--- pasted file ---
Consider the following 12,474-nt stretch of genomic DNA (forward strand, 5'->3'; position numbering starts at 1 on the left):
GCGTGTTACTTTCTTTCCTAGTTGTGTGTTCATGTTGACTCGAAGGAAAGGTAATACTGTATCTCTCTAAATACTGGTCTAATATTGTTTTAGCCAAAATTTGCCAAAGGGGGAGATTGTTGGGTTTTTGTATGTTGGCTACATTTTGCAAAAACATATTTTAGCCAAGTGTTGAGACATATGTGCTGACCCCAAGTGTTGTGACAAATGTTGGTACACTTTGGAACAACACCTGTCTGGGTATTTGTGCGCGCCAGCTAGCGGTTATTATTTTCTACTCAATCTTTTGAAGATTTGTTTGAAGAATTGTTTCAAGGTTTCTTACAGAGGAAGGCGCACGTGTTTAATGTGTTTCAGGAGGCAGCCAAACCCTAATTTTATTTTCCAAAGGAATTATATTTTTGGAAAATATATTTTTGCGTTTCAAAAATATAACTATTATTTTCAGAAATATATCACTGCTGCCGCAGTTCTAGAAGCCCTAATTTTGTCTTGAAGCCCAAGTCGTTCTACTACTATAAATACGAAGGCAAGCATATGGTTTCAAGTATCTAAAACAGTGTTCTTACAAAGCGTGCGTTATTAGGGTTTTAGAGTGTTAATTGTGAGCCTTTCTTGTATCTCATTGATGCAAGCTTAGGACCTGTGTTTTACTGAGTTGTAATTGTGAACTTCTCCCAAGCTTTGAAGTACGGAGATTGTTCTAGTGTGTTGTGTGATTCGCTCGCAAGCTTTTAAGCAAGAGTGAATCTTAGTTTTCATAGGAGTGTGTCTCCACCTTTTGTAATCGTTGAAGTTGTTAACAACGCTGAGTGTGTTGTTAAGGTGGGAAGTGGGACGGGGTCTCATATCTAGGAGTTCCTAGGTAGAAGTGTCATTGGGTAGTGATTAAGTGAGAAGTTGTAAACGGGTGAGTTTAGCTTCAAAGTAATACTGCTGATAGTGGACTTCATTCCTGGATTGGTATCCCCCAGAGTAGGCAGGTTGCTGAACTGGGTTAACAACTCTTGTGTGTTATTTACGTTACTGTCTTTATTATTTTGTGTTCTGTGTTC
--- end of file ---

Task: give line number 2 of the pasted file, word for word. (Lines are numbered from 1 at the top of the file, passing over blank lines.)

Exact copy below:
GCGTGTTACTTTCTTTCCTAGTTGTGTGTTCATGTTGACTCGAAGGAAAGGTAATACTGTATCTCTCTAAATACTGGTCTAATATTGTTTTAGCCAAAATTTGCCAAAGGGGGAGATTGTTGGGTTTTTGTATGTTGGCTACATTTTGCAAAAACATATTTTAGCCAAGTGTTGAGACATATGTGCTGACCCCAAGTGTTGTGACAAATGTTGGTACACTTTGGAACAACACCTGTCTGGGTATTTGTGCGCGCCAGCTAGCGGTTATTATTTTCTACTCAATCTTTTGAAGATTTGTTTGAAGAATTGTTTCAAGGTTTCTTACAGAGGAAGGCGCACGTGTTTAATGTGTTTCAGGAGGCAGCCAAACCCTAATTTTATTTTCCAAAGGAATTATATTTTTGGAAAATATATTTTTGCGTTTCAAAAATATAACTATTATTTTCAGAAATATATCACTGCTGCCGCAGTTCTAGAAGCCCTAATTTTGTCTTGAAGCCCAAGTCGTTCTACTACTATAAATACGAAGGCAAGCATATGGTTTCAAGTATCTAAAACAGTGTTCTTACAAAGCGTGCGTTATTAGGGTTTTAGAGTGTTAATTGTGAGCCTTTCTTGTATCTCATTGATGCAAGCTTAGGACCTGTGTTTTACTGAGTTGTAATTGTGAACTTCTCCCAAGCTTTGAAGTACGGAGATTGTTCTAGTGTGTTGTGTGATTCGCTCGCAAGCTTTTAAGCAAGAGTGAATCTTAGTTTTCATAGGAGTGTGTCTCCACCTTTTGTAATCGTTGAAGTTGTTAACAACGCTGAGTGTGTTGTTAAGGTGGGAAGTGGGACGGGGTCTCATATCTAGGAGTTCCTAGGTAGAAGTGTCATTGGGTAGTGATTAAGTGAGAAGTTGTAAACGGGTGAGTTTAGCTTCAAAGTAATACTGCTGATAGTGGACTTCATTCCTGGATTGGTATCCCCCAGAGTAGGCAGGTTGCTGAACTGGGTTAACAACTCTTGTGTGTTATTTACGTTACTGTCTTTATTATTTTGTGTTCTGTGTTC